The basic steps for upgrading include:
First, familiarize yourself with the required steps and create an upgrade plan. You should:
- Go over the release notes for your Data ONTAP upgrade target release.
- Ensure that you understand the requirements for upgrading to Data ONTAP from your current software. The NetApp UPgrade Advisor tool may be able to help you with this if it is available in your environment.
- Create a plan for reverting to the system that you were running before the upgrade. It is unlikely that you will need to do this, but you should have a plan in case of unexpected circumstances.
- Create a plan for noting changes to your system that occur after the upgrade.
- If using storage systems in an HA pair, choose the correct upgrade method and make sure that the HA configuration is correct.
- If using a SAN environment for your storage system, check that your SAN configuration is fully supported. Ensure that all SAN components are listed in the interoperability matrix. This includes Data ONTAP software, host OS and patches, Host Utilities software and adapter drivers and firmware.
- If using the SnapMirror software, identify systems with destination and source volumes.
- If running MetroCluster systems, check that all your MetroCluster components are compatible with the version of Data ONTAP you are upgrading to.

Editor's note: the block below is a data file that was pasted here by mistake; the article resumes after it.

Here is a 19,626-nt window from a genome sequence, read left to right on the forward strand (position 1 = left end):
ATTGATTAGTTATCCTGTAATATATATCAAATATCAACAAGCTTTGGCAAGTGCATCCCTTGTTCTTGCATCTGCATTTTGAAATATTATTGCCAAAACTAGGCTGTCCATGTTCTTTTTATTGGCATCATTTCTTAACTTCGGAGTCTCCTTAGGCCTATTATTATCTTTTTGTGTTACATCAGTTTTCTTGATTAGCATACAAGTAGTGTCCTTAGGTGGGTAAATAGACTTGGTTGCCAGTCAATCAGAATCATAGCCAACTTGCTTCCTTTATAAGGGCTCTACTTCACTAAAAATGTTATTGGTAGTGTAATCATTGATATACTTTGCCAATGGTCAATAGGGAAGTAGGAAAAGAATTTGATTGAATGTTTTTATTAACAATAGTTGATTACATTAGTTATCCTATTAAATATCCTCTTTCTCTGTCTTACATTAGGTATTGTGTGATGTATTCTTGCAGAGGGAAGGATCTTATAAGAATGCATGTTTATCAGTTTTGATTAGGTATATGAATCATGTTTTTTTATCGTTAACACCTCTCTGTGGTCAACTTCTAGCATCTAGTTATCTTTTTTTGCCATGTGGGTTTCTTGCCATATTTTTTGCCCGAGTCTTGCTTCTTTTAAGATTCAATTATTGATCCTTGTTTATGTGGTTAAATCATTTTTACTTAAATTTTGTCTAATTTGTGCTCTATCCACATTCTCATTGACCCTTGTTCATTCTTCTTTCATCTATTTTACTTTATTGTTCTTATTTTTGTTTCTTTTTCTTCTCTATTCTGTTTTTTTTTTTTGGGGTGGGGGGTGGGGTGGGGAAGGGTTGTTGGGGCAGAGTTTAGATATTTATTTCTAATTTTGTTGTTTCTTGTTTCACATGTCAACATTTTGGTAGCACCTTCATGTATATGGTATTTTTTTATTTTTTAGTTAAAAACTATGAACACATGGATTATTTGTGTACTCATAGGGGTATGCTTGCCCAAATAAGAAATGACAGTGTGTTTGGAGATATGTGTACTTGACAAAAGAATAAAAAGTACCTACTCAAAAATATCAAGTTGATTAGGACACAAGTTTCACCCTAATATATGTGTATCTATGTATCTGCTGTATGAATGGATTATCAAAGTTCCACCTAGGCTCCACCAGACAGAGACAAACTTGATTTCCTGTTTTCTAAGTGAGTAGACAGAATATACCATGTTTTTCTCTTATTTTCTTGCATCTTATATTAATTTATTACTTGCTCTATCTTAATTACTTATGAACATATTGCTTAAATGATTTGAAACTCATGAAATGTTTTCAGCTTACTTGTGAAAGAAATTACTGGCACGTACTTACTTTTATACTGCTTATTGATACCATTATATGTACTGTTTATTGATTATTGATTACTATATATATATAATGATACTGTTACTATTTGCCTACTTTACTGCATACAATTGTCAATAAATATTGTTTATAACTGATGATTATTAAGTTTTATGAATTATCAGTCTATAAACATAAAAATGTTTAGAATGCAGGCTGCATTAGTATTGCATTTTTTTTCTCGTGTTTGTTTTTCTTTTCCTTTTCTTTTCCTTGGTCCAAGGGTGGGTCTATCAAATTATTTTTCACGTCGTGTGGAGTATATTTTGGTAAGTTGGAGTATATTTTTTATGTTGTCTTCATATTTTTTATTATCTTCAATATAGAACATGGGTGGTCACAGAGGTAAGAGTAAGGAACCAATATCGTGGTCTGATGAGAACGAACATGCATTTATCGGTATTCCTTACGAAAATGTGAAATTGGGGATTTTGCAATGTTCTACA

Next, you may need to take steps to prepare your system for the upgrade. These actions might include:
- Resolving any upgrade issues, such as performing an intermediate upgrade.
- Making sure you have a current Snapshot copy of the root volume of systems being upgraded.
- Making sure you have a current Snapshot copy of the SnapMirror source and destination volumes. This will help prevent a baseline transfer in case you need to downgrade the system to a previous version.
- Updating your disk firmware.
- Updating your disk shelf firmware.
- Updating your storage system firmware.
Once you’re ready to upgrade, here’s how you install the new software:
- First, ensure you obtain the proper software image from the NetApp Support Site. Make the image directly available to your storage system or an HTTP server on your network.
- Next, install the Data ONTAP software image on your storage system. You may extract the system files from the software image either before or during the download process.
- Then, download the system files to your boot device. When the hardware reboots with the new version of Data ONTAP, the upgrade is complete.
After the upgrade is complete, you should check that your systems are operating as expected following the upgrade.
- Review the status of configured functionality and re-enable any functionality that you suspended before the upgrade.
- Create a plan for maintenance and upgrades and follow it to ensure that your system continues operating optimally.
Let Worldwide Supply Help You With Your NetApp Transition
Should you transition from NetApp 7-mode to clustered ONTAP? To determine whether making the switch is the right choice for your organization, evaluate your current system’s performance, your future needs, the benefits clustered ONTAP can provide and the costs associated with upgrading.
Working with an experienced company like Worldwide Supply that can provide network equipment or maintenance service can also make a substantial difference. We have thousands of products available for immediate delivery and certified engineers to help you design or configure your systems. To learn more, explore our website or contact us today.